I had an interesting experience with grace recently. The Sunday before Thanksgiving I went to services at my local Unitarian Universalist Fellowship (ERUUF). Reverend Deb Cayer gave a thoughtful sermon on the concept of grace. She talked about grace as a spiritual gift, a blessing from the divine. Although I love the idea of grace, what fascinated me most was her description of the origin of the hymn “Amazing Grace.”
John Newton was a British man who spent time in the Royal Navy, and eventually captained slave ships in the mid 1770s. During a particularly violent storm he asked for God’s mercy to see him through the night. He survived the storm and (albeit sometime later) had a change of heart. He gave up the slave trade, found a new career as a preacher, and wrote what was to become one of the most popular hymns in existence, “Amazing Grace.”
We sang “Amazing Grace” at the service that Sunday. As you probably know, it’s a song of redemption, of having faith (or perhaps finding it) through difficult times, and of the eternal nature of our existence. I went to coffee hour after service. Had some pleasant chitchat and went to my car, uplifted and enthused to get on with my day.
I turned the car on. A song began to play from my iPod. It was a song I didn’t know I had and the screen said “Unknown Artist,” but I recognized it right away. You have one guess. Yes. “Amazing Grace” began to play. I have 11, 711 songs in my music library. I could play music 24 hours a day for more than 35 days and never hear the same song twice. Amazing. Grace. Played.
What clearer sign could a person want that they are not alone in the universe? I did not know the topic of the lecture before I arrived at church. This song was not playing when I got out of my car to go to church. I was unaware that I even owned a version of “Amazing Grace,” and don’t recall ever hearing it before. I used my Shazam app (gotta love technology!) to determine that the version (which was awesome) was by the Blind Boys of Alabama.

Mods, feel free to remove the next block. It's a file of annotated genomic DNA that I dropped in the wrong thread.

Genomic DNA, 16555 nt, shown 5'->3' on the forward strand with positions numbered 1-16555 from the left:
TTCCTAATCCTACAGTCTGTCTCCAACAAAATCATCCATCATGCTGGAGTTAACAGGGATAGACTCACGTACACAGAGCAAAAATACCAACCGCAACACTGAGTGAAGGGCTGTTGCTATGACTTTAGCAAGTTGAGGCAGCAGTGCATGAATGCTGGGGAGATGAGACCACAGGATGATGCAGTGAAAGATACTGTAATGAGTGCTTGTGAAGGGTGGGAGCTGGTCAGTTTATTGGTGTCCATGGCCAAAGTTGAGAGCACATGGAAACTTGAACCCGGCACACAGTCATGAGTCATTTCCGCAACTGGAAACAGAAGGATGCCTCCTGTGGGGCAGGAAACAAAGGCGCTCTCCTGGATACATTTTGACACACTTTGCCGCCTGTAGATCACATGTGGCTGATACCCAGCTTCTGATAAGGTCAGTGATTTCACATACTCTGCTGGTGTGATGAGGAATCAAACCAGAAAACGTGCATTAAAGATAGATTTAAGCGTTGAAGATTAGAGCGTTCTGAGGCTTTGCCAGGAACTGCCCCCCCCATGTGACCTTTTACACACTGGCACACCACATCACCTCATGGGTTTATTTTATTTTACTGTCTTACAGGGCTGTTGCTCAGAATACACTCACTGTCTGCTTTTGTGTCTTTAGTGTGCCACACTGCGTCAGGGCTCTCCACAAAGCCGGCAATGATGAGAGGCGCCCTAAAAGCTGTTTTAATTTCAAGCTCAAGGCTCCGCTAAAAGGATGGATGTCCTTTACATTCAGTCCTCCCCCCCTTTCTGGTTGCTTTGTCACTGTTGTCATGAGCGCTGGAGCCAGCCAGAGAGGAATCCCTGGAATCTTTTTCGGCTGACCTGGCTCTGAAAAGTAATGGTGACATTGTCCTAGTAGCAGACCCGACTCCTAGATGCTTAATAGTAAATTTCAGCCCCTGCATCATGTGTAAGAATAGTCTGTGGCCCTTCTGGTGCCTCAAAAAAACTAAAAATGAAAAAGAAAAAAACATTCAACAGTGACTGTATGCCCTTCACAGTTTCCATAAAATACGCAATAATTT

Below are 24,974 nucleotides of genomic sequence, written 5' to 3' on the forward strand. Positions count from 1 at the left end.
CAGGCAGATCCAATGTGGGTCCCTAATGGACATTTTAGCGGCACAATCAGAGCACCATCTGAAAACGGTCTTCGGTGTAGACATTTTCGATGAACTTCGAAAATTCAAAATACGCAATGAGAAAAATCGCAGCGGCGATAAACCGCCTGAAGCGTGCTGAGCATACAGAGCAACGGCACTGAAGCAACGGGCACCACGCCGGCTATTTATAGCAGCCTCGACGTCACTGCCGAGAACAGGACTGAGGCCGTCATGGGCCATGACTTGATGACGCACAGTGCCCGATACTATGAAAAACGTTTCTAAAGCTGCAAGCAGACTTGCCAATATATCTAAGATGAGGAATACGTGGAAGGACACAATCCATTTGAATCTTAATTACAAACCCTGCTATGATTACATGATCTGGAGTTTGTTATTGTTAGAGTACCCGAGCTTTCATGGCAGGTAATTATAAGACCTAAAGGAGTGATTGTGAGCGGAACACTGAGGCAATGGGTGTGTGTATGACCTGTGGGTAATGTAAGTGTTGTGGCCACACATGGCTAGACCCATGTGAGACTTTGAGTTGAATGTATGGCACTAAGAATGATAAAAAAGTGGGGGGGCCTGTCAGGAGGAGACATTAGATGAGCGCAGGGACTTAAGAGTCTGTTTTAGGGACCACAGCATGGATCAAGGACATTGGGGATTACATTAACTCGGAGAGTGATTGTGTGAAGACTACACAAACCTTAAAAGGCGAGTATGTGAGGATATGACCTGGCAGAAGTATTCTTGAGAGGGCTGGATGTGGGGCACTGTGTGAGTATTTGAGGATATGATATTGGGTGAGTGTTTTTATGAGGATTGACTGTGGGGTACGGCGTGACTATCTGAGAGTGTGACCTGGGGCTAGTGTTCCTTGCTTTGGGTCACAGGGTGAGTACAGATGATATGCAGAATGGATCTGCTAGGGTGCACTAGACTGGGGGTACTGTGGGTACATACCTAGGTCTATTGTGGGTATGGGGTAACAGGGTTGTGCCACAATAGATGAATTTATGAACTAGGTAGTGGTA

Merriam-Webster defines grace as “unmerited divine assistance given humans for their regeneration or sanctification.” In musing, journeying, praying and talking about this experience I was guided to share it. Grace may be a state of being, a blessing, to be bestowed by the divine; however, I believe we all embody divine energy (see title of my first book, Inner Divinity). I think we can pass along that energy, that light, be a conduit of sorts when needed. If there is the slightest possibility that by reading my experience you might feel the spark of joy, reassurance and compassion that I felt surrounding me that day, then I want to pass it along. The message had a very personal effect on me, but I don’t claim it as mine. It’s for you as well.
I don’t know exactly what to make of how “Amazing Grace” was gifted that Sunday. It may be pointing to something vaster than our comprehension allows, but I think it’s a reminder of the unseen source that flows in, around, and amongst us always. I will leave you to interpret in your own way. But as a group, if we can feel graced, reassured of our sanctified place here, our connection to one another and the sacredness of this world, then perhaps as a collective we can come closer to understanding the fuller picture, mapping the divine landscape that we walk each day.
As always, wishing you a peaceful heart,